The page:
Abstract The number of studies on patch-test results in children and adolescents has gradually increased in recent years, thus stimulating reviews. This paper is a systematic review of a 15-year period devoted to studying the issue. Variations pertaining to the number and age groups of tested children and/or adolescents, the number of subjects with atopy/atopic dermatitis history, the quantity, type and concentrations of the tested substances, the test technique and type of data regarding clinical relevance, must all be considered in evaluating these studies, as they make it harder to formulate conclusions. The most common allergens in children were nickel, thimerosal, cobalt, fragrance, lanolin and neomycin. In adolescents, they were nickel, thimerosal, cobalt, fragrance, potassium dichromate, and Myroxylon pereirae. Knowledge of this matter aids health professionals in planning preventive programs aimed at improving children's quality of life and ensuring that their future prospects are not undermined.

Adolescent , Child , Female , Humans , Male , Allergens , Dermatitis, Allergic Contact/diagnosis , Patch Tests/statistics & numerical data , Age Factors , Dermatitis, Atopic/diagnosis , Patch Tests/methods , Sex Factors , Time Factors
An. bras. dermatol ; 90(5): 671-683, tab, graf
Article in English | LILACS | ID: lil-764421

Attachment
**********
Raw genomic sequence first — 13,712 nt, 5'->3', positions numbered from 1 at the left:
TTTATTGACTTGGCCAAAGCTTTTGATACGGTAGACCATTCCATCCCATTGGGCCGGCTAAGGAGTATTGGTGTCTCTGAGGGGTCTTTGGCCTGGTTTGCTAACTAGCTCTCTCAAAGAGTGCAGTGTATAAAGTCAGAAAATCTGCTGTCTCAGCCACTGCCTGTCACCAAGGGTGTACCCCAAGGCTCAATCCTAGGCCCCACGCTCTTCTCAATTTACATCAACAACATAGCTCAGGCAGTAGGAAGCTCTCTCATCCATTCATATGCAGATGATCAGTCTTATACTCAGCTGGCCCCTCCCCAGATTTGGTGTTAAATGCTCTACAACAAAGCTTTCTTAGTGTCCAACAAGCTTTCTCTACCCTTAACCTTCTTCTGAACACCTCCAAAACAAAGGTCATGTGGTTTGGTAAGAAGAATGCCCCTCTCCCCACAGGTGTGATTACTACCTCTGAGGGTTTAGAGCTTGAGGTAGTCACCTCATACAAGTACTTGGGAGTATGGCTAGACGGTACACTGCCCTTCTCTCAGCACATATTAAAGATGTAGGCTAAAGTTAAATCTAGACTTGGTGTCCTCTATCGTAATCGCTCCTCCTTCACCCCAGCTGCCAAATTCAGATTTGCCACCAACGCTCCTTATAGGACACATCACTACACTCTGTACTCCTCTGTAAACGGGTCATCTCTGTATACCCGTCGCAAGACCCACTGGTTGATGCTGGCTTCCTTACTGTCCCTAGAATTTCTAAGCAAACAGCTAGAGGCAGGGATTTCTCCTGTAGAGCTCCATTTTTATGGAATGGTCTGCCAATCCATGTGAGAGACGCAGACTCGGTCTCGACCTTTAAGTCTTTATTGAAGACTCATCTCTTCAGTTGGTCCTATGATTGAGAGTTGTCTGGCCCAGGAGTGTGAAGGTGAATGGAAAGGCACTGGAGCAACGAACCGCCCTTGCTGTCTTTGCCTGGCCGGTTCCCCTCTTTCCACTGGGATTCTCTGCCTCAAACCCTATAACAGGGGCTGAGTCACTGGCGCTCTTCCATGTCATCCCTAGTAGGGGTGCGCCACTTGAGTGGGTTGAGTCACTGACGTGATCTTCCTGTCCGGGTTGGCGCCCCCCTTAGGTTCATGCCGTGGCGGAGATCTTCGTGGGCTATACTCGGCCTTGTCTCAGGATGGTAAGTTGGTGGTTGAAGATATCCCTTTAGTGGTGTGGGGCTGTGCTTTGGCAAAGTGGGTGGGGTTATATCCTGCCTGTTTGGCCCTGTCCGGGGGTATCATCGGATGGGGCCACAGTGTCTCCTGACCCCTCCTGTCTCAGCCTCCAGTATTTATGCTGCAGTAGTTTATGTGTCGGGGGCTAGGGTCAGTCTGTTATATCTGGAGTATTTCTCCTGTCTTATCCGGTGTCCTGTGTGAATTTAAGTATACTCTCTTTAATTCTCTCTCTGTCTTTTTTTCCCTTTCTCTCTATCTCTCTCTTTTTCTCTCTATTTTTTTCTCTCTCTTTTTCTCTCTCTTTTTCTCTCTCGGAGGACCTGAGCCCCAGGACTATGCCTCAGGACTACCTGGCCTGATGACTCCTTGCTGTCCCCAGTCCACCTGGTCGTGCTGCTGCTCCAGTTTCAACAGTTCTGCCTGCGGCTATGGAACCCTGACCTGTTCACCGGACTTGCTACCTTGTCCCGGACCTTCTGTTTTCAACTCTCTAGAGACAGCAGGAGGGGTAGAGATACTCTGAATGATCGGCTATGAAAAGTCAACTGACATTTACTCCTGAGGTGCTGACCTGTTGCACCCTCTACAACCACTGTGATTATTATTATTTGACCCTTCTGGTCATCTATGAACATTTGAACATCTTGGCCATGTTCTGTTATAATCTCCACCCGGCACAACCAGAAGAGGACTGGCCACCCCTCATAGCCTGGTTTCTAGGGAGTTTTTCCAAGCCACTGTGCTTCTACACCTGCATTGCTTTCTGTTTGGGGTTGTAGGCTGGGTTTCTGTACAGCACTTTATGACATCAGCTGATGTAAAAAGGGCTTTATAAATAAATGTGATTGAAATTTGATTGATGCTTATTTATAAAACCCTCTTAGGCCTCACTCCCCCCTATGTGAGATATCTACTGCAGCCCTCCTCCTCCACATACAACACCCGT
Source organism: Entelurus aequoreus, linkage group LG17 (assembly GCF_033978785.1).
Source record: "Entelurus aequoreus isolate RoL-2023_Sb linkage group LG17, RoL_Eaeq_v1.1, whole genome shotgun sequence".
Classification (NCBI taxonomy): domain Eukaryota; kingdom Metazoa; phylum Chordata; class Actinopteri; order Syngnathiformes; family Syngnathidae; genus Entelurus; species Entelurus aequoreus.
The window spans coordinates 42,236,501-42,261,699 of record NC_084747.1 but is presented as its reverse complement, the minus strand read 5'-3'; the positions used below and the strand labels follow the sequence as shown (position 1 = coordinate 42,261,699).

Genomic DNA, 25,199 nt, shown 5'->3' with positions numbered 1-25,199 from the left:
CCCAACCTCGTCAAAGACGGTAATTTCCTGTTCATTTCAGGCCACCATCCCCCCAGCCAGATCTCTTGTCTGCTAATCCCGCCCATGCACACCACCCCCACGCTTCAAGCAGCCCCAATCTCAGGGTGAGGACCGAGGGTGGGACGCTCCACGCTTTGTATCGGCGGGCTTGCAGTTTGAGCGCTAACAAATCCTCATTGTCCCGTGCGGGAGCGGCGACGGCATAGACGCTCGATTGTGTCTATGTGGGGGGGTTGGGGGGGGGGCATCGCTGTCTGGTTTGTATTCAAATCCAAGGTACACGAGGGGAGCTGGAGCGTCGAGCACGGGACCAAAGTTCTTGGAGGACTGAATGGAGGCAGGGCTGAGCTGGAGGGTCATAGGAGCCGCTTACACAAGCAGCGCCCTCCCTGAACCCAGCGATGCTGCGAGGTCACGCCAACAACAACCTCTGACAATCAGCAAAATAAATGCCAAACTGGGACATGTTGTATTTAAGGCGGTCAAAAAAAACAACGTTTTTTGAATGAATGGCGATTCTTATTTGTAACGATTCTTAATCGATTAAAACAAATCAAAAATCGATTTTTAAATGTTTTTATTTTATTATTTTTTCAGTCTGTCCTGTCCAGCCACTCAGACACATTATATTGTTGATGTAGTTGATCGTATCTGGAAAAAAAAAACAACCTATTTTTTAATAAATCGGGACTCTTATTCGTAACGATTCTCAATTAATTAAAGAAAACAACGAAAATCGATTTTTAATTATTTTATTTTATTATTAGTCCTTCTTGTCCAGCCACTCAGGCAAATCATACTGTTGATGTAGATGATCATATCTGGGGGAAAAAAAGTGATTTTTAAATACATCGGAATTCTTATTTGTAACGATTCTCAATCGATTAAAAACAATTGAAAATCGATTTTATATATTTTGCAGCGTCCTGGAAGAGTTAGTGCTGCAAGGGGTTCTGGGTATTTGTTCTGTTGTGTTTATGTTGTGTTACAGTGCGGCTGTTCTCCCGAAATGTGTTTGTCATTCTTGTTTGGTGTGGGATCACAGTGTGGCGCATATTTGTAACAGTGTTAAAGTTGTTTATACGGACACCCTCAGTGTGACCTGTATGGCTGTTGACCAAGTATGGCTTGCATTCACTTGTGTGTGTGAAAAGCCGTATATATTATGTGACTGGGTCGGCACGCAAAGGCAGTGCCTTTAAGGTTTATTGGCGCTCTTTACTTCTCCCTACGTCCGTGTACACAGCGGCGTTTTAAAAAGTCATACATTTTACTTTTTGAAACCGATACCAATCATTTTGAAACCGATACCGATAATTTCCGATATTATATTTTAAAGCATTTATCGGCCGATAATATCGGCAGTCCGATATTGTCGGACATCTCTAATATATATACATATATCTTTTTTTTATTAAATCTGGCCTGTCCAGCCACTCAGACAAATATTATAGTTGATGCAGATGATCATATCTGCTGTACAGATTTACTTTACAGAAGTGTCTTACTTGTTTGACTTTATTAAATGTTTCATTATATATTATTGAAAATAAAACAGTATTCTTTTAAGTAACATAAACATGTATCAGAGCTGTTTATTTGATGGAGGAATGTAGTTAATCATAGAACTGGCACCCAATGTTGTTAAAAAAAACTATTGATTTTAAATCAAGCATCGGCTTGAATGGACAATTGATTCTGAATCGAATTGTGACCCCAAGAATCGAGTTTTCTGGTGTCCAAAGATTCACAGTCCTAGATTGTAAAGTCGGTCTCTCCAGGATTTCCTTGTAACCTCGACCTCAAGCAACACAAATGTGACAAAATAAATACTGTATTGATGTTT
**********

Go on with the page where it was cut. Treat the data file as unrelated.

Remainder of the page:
AbstractBACKGROUND:Patch testing is an efficient method to identify the allergen responsible for allergic contact dermatitis.OBJECTIVE:To evaluate the results of patch tests in children and adolescents comparing these two age groups' results.METHODS:Cross-sectional study to assess patch test results of 125 children and adolescents aged 1-19 years, with suspected allergic contact dermatitis, in a dermatology clinic in Brazil. Two Brazilian standardized series were used.RESULTS:Seventy four (59.2%) patients had "at least one positive reaction" to the patch test. Among these positive tests, 77.0% were deemed relevant. The most frequent allergens were nickel (36.8%), thimerosal (18.4%), tosylamide formaldehyde resin (6.8%), neomycin (6.4%), cobalt (4.0%) and fragrance mix I (4.0%). The most frequent positive tests came from adolescents (p=0.0014) and females (p=0.0002). There was no relevant statistical difference concerning contact sensitizations among patients with or without atopic history. However, there were significant differences regarding sensitization to nickel (p=0.029) and thimerosal (p=0.042) between the two age groups under study, while adolescents were the most affected.CONCLUSION:Nickel and fragrances were the only positive (and relevant) allergens in children. Nickel and tosylamide formaldehyde resin were the most frequent and relevant allergens among adolescents.

Adolescent , Child , Child, Preschool , Female , Humans , Infant , Male , Young Adult , Dermatitis, Allergic Contact/diagnosis , Patch Tests/methods , Age Factors , Allergens , Brazil , Cross-Sectional Studies , Dermatitis, Allergic Contact/etiology , Patch Tests/standards , Reproducibility of Results , Sex Factors
Indian J Dermatol Venereol Leprol ; 2015 Jul-Aug; 81(4): 376-379
Article in English | IMSEAR | ID: sea-160057